The iPhone and many of its rivals come with exceptionally good cameras that can capture photos nearly as well as a professional rig.
If you've ever taken a subway in New York City or passed by billboards on a crowded highway, you've probably seen examples of the iPhone's photographic capabilities thanks to Apple's "Shot on iPhone" advertisements. Apple also recognizes artists who create stunning images using its iPhone and iPad through a different initiative called Start Something New. This year, the company is highlighting work created on the iPhone 6s and iPad Pro, among other devices — see above for examples from the series.
William Hundley and Jake Sargeant, both avid photographers, are among the artists being featured by Apple this year. Below, they share tips for aspiring photographers that translate to any camera, whether it's an iPhone or otherwise.
As is the case with most art forms, a photograph is only as compelling as the subject matter or concept behind it. For Hundley, whose work frequently involves abstract concepts, it's all about experimentation.
"If I have an idea, I like to shoot it really quickly, so I have it recorded at least temporarily," says Hundley, who shoots with the stock camera app on his iPhone 6s Plus. "I can revisit [it] later with more focus. But sometimes those temporary solutions become permanent as well."
Change your perspective.
If you're unsatisfied with the way a photo shoot is going, try taking a step back and working from a different angle. It can take a lot of trial and error to get the right shot, says Hundley: "It's swinging and missing, occasionally hitting something and trying to work with what's hitting at the moment, and not having too much of an expectation of what you're going to get."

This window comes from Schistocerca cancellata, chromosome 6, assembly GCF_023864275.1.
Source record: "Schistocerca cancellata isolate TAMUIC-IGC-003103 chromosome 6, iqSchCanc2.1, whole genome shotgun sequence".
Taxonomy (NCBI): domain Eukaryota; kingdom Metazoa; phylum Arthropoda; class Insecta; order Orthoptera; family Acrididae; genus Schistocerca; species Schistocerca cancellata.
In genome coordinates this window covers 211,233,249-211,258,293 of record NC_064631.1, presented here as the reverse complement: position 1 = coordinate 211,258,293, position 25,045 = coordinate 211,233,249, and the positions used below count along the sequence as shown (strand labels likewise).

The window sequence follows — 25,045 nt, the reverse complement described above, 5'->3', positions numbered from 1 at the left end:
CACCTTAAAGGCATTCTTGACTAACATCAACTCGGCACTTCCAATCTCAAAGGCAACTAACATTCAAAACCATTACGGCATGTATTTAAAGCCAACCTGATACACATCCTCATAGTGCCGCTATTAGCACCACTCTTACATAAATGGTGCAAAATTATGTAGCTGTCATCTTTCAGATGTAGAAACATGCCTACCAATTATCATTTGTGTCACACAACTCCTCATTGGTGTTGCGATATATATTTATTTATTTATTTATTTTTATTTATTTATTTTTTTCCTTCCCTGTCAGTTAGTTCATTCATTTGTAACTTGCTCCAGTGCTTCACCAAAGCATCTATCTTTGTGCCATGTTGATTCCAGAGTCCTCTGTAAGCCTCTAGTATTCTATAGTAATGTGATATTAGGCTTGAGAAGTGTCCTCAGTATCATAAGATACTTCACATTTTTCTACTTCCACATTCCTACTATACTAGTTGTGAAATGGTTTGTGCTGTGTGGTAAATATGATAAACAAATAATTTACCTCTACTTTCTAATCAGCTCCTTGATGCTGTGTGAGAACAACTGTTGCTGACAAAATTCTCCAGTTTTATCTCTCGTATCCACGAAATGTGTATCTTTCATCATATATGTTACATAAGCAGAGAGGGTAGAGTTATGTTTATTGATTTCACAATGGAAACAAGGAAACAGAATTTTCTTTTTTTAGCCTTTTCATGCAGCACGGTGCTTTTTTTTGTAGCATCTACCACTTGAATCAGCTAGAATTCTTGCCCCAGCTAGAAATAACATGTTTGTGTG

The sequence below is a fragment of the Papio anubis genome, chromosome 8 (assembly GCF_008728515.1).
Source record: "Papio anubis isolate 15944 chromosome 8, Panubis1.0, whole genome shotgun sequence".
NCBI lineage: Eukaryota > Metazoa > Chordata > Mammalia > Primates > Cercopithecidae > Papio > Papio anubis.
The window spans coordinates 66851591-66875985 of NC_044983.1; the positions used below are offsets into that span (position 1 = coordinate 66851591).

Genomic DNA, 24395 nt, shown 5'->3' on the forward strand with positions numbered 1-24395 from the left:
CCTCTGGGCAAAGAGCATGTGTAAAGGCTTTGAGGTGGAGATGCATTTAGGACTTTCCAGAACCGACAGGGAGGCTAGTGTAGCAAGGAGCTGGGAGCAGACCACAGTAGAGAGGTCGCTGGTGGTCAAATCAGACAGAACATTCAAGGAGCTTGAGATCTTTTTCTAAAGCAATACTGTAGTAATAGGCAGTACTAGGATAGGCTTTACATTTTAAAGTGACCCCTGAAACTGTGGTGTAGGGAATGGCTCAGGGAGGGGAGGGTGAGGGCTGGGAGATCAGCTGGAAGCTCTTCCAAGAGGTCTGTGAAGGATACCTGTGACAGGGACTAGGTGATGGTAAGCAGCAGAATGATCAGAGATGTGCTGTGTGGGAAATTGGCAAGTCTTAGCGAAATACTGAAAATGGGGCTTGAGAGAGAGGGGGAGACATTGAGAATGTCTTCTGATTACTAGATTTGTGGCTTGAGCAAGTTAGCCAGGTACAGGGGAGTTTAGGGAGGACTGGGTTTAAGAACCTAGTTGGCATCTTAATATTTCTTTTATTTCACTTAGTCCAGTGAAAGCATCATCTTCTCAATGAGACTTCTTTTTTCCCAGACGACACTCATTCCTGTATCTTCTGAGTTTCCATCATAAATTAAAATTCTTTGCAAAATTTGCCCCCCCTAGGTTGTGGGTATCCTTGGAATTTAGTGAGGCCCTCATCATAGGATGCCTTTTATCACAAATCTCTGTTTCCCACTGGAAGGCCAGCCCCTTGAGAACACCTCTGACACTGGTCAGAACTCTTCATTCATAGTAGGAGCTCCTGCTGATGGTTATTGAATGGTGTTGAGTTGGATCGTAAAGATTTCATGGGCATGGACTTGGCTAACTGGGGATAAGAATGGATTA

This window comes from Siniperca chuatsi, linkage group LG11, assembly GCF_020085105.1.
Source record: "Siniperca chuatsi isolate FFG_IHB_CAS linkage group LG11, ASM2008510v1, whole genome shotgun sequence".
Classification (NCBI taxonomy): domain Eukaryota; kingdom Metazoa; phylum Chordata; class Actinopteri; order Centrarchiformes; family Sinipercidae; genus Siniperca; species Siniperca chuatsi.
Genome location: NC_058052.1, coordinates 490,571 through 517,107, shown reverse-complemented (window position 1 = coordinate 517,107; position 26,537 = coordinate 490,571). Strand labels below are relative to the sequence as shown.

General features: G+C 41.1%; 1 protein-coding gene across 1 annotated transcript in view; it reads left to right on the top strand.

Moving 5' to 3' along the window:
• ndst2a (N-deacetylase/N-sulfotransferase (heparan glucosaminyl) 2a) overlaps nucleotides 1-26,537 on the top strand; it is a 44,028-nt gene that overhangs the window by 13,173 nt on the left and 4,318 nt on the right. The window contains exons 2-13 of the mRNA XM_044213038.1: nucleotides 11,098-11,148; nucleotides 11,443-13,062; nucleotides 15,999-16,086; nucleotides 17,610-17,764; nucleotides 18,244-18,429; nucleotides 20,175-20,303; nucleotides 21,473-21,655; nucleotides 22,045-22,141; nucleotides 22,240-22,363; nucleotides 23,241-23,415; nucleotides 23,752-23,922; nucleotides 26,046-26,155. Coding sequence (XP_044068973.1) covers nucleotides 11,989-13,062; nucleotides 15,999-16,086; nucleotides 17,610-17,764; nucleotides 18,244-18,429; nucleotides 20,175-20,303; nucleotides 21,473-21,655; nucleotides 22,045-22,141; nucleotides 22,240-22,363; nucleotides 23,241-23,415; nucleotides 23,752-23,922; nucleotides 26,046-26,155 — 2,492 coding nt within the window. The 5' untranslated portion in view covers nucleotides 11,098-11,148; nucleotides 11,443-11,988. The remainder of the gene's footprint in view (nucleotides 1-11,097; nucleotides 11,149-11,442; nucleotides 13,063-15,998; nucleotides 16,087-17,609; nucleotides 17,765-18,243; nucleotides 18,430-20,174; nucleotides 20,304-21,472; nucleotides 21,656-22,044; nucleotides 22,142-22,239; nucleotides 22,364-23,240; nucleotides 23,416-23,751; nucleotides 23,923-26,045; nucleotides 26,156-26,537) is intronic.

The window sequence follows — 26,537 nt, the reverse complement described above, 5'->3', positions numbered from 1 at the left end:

Give the subject the camera.
Sometimes the best way to change the perspective is to have your subject capture the scene. "If they're untrained as an artist or photographer, they might do something in a different manner that you wouldn't expect," says Hundley. "It's fun to go back and forth with what someone else might come up with."
Learn the rules.
There are certain elements to a photograph that novice shooters should at least be aware of. "The rules of composition, color, and having interesting subject matter are always important," says Sargeant, who shoots with an iPhone 6s and uses various apps including Darkroom, Union, and Adobe Photoshop Express.
"There are some of those essential rules that are timeless that you have to be aware of when you're new to the medium." As you get comfortable with these rules, you'll start to develop your own voice and style. Sargeant, for instance, tends to pay closer attention to composition and color. "Anybody new should just get inspired by what they love," he said.
But don't be afraid to break them.
It's important to know what the rules are, but that doesn't mean you always have to follow them. Part of honing your skills is in creating a unique vision. "Take time to learn and try the rules and then don't be afraid to break them," says Sargeant.
After a day out shooting, it's crucial to choose the photos that best represent the idea you're trying to communicate. This means being aggressive when it comes to cutting excess images. "I see a lot of people that post literally 10 of the same image," says Hundley. "And they like each one I'm sure, but as a consumer of the imagery you want to get down to the true image . . . even if you love that one photo very much, it might not be the one that speaks that series you shot."
Hundley typically opens up a batch of images in editing software that allows him to view multiple images on one screen. This helps him compare and contrast, so he can decide which ones to cut.
There's a nearly infinite number of photography apps available in the App Store. It can be overwhelming for a new photographer, so Sargeant suggests starting with just the stock iPhone camera app and then slowly branching out. "Start small with just one or two apps, and start to expand once you know what those offer you," he said.